As the lights of the movie theatre dims, and as voices fade, the word “Silence” appears on the black screen. And as the film ends in flames, the cathartic process is compassed: the blood that has been shed throughout the movie is now purified by the fire. Upon leaving the theatre, I felt quite satisfied, even though the vast array of questions posited throughout the movie aren’t fully answered.

This is not an odd film, but the reviews seem to be quite mixed and it is “only” rewarded for its cinematography at the Oscars (which is the driving force of the movie). A lot of reviews criticise it for its Manichaeism and for being painfully slow, making the spectator the real martyr. Therefore, I would like to show that Silence is in fact a Platonic dialogue, leaving the spectator in the Silence of doubt. As to the second point, it is part of the game.

What is the the film about? The plot is quite simple as the fog exposes the situation in Nagasaki, Japan where Christians are being persecuted along with the Portuguese missionaries by the local authorities, commanded by Inoue Sama, the inquisitor. Two young priests, father Rodrigues (Andrew Garfield) and father Garupe (Adam Driver), take it upon themselves to leave Macao and go to Japan to find their mentor, father Ferreira (Liam Neeson, in all his Jedi wisdom). Aware of the cruelties the Catholic Church committed, I begun watching the film with a sceptical eye. However, Silence is tormented by the difficulty of grasping faith and conversion in their representation.

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The Sound of Silence 

The word “silence” itself becomes a litany throughout the film as it is reiterated obsessively, making the film a long prayer… but who is it for? “I pray but I am lost, am I just praying to silence?” asks Garfield’s doubt stricken priest, Rodrigues. Silence becomes the very matter that makes our protagonist anxious. Therefore, the film is about the monologic dialogue one entertains with God. Andrew Garfield was not only well casted for his Christ-like beauty highlighted by his leonine long locks, but also for his boyish naivety and tenderness. Father Rodrigues, is shown as a less absolutist and dogmatic priest than Father Garupe as he emphasises on his flock’s faith and love for God rather than knowledge. We follow the young priest as he is on a quest to follow Jesus and what it is to love. (*spoiler*)”You are about to preform the greatest act of love” says Father Ferreira as he guides Father Rodrigues to renouncing the Catholic Church by stepping on an image of Christ. Is one’s personal glory in an institution more important than the effectuation of one’s beliefs and values in order to save others?  In the end, faith is the assured expectation  of the demonstration of things unseen, which makes for a complexe metaphysical question for a movie. I wonder how its 1966 source novel by Shusaku Endo displays it.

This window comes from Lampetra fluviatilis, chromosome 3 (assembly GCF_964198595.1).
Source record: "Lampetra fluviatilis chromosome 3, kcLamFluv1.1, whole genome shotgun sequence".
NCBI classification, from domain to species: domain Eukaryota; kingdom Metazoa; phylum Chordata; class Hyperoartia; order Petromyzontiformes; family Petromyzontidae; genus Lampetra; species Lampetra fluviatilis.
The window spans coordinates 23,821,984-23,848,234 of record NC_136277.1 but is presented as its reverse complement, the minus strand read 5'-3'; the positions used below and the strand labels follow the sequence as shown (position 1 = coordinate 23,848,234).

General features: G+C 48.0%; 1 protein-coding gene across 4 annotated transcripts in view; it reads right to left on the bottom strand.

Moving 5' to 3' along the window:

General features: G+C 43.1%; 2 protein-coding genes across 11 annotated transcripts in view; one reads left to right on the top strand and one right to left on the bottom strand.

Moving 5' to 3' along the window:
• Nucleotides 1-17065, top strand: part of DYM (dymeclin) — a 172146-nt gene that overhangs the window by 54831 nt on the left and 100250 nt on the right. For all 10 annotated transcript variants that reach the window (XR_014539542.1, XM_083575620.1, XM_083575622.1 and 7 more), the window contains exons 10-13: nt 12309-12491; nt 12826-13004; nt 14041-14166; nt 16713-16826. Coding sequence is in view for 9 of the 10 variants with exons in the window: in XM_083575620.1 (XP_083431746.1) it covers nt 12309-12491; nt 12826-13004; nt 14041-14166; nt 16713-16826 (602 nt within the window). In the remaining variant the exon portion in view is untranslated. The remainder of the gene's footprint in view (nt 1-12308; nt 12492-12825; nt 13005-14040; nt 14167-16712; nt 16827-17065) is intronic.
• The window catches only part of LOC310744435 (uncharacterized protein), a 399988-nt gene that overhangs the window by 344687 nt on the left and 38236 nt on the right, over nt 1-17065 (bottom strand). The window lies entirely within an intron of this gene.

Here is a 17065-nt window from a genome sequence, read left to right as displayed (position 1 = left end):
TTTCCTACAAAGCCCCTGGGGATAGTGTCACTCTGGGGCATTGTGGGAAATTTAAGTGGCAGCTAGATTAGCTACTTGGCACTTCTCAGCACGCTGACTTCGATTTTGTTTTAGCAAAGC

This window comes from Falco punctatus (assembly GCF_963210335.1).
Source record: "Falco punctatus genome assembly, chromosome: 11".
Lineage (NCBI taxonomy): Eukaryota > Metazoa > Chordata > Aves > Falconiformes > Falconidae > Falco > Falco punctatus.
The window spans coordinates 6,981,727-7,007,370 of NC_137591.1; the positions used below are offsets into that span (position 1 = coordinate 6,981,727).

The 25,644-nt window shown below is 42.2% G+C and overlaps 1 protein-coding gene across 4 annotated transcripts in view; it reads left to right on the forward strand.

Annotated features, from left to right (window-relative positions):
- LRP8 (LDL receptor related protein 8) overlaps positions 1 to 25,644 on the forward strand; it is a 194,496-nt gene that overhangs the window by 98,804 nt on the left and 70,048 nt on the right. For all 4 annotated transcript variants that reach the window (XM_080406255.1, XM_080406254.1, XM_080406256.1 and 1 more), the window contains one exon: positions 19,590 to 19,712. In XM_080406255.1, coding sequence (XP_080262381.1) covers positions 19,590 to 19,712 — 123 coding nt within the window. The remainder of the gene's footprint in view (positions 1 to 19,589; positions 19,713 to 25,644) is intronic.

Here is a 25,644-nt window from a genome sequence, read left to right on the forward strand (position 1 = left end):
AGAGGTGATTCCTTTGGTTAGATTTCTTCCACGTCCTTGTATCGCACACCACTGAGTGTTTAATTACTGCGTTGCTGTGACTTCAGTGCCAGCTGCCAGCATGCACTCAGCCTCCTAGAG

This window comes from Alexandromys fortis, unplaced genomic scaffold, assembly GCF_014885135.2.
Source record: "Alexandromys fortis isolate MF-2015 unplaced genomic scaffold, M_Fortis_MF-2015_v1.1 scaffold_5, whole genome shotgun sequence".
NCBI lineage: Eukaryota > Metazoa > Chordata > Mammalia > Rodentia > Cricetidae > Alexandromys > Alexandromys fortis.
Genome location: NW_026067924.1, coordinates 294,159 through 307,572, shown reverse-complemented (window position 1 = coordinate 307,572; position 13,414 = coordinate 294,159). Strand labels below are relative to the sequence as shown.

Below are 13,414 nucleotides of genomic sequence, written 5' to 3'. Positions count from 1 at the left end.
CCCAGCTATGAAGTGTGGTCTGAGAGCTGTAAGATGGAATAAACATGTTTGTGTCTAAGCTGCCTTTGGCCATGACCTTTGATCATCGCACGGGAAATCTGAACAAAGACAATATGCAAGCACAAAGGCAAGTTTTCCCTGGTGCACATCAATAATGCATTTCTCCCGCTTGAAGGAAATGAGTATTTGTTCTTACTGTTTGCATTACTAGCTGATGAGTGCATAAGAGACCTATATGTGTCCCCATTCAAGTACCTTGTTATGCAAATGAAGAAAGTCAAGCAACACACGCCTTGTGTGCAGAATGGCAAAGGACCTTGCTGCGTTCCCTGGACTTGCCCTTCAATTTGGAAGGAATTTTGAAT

Can there be one truth when there seems to be many truths? 

This question is articulated is one central scene in the movie, held between the Inquisitor Inoue (played by the impressive Issei Ogata) and Rodrigues. This entails a reflection on the link between nature and culture. Can a culture replace another culture when their nature is so different? Cinematographically speaking, nature is an omnipresent force in the movie as it seems to beat up and reject the Christians. The Japanese country side, (filmed in Taiwan) is gracefully filmed producing a sublime emotion when faced with the immensity of nature.  Inoue-sama, says that the dark Japanese soil does not welcome the infertile christian seeds planted by the Portuguese missionaries. Rodrigues retorts that the soil has been poisoned. Father Ferreira quotes a Japanese proverbe along the lines of: “mountains and streams can be moved, but not Japanese human nature”. These two thesis battle each other and allow Scorsese to find a certain peace in the praise of personal faith and of a personal relationship with God, as opposed to an invasive, colonial religion. It is also a movie that tackles with guilt and forgiveness as it Kichijiro follows our main protagonist like a shadow in order to confess, he is like Peter who denounces Jesus three times and is still forgiven.

Martin Scorsese has said that making films have been his way of exercising his faith. This is clear as he attempts to show that apostasy is an adaptation of religious faith in a place where institution cannot grow, INtuition is more valuable than simple tuition. Cross-fertilisation, the creation of a new plant through the synthesis or synesthesia of different cultures. This is clearly something close to Scorsese’s heart as he says the following of his faith: “The connection is that it has never been interrupted. It’s continuous. I never left. In my mind, I am here every day.”

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The first thing to criticise, is the use of language. From time to time, Portuguese words are inserted, such as “Deus”(also latin) and “paraiso” and the fact they call the priests “padres”. It just makes some details as wobbly as their accents, completely forgotten by Liam Neeson. Being half Portuguese I appreciated the representation of Portuguese history.

In this movie, Catholicism’s claim to be a universal truth is questioned and relativism is seen as a unfulfilling answer. The movie itself does not seem to give answers, but is the first instalment of a Platonic dialogue.

JJ. Wooden